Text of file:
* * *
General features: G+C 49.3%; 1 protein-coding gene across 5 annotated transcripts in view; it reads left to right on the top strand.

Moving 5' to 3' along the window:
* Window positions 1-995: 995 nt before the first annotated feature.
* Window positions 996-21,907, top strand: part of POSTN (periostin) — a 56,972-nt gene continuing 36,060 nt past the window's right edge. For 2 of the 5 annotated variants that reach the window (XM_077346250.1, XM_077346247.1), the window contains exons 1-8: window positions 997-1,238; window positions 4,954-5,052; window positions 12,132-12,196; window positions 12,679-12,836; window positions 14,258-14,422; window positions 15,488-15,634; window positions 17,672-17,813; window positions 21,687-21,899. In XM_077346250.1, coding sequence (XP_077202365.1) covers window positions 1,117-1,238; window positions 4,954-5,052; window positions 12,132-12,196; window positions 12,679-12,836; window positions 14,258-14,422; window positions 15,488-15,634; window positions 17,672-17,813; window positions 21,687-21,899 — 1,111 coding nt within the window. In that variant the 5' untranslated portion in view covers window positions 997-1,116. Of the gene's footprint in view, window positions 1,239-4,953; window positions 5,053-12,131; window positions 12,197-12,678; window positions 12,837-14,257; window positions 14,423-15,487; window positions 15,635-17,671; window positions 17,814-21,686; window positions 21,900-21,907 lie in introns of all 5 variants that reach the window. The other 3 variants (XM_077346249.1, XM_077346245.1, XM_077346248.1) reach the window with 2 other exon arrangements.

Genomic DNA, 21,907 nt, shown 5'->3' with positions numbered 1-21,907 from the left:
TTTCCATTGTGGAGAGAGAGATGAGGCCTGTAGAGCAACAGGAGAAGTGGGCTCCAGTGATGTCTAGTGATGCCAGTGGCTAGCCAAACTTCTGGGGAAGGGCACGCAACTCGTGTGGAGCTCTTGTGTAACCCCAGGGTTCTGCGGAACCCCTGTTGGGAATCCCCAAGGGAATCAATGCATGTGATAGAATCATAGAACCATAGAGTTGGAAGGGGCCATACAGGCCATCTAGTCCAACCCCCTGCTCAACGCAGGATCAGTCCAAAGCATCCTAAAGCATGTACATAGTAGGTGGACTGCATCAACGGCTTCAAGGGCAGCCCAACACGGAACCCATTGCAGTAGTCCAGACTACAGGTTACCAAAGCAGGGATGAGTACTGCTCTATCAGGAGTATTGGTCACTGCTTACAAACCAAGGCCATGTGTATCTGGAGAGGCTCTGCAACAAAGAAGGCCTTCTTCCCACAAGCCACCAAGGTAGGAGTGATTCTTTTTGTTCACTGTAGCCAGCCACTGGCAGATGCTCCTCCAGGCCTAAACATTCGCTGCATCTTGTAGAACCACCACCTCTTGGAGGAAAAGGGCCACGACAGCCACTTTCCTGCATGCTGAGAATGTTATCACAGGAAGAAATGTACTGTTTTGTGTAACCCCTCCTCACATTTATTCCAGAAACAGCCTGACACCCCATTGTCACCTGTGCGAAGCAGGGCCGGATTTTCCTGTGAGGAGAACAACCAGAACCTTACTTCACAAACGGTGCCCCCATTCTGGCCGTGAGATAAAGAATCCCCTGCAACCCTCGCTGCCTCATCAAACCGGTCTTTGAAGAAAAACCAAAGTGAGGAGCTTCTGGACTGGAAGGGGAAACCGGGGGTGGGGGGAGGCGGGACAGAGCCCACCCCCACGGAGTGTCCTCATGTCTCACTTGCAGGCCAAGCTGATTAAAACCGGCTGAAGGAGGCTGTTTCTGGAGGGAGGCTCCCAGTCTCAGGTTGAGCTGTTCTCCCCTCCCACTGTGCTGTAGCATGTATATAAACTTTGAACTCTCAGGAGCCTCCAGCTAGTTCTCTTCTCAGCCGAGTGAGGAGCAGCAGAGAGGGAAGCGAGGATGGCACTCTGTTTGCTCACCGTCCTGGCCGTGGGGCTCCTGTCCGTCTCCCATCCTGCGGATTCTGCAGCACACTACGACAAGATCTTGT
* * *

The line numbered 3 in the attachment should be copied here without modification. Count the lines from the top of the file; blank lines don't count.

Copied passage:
* Window positions 1-995: 995 nt before the first annotated feature.